The SWOT analysis is primarily used as a descriptive tool to analyse the company in its environment. If you want to develop specific strategic approaches or programmes, you can use the TOWS matrix. The TOWS matrix is derived from the results of the SWOT analysis and serves to derive meaningful strategic approaches from the internal and external factors previously worked out.
First, a matrix is built in which the strengths, weaknesses, opportunities and threats are mapped at the edge. Four inner fields are created with the respective factor combinations, such as strengths and opportunities (S/O strategies). Based on the strengths, approaches are systematically developed in this field to exploit the identified opportunities. This is how you work your way through the four inner fields:
- S/O Strategies use one or more own strengths (S) to exploit certain external opportunities (O) in the environment.
- S/T Strategies use one or more own strengths (S) to avert or avoid risks (T) from the environment.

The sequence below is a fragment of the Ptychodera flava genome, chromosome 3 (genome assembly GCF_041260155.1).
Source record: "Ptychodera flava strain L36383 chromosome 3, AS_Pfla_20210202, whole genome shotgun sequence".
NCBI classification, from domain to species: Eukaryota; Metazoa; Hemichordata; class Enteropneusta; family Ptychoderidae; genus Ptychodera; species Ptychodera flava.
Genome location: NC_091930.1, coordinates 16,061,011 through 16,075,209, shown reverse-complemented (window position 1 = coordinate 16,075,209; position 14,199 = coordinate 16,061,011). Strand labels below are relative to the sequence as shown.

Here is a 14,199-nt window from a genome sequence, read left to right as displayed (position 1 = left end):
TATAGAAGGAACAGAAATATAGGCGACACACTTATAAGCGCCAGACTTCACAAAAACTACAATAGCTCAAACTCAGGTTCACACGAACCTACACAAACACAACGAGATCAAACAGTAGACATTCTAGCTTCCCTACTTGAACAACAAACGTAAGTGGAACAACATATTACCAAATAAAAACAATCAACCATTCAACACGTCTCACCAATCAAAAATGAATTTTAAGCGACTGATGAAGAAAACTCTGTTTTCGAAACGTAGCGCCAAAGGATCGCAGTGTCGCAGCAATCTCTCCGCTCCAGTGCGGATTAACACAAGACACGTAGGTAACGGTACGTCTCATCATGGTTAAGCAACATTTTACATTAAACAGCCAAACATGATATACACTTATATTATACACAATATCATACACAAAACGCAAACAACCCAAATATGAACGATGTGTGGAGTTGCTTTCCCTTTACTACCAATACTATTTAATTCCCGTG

- W/O Strategies eliminate own weaknesses (W) in order to make better use of worthwile opportunities (O) in the environment.
- W/T Strategies protect own weaknesses (W) from the risks (T) of the external environment.
When developing new approaches, it is important to focus on the prioritised factors from the SWOT analysis. Although no factor should be forgotten, the focus should nevertheless be on the factors that have the greatest influence on the success of the company or project.
TOWS Matrix in Practice
While SWOT analysis is one of the most frequently used tools, the TOWS matrix is extremely rare. The TOWS matrix enables a simple and structured procedure for the development of recommendations for action. This means that if the task is to develop future-oriented strategic solutions or programmes, they should always be developed after the SWOT analysis. It is important to know that the quality of the results is directly correlated to the previous SWOT analysis. So it is important to work with care.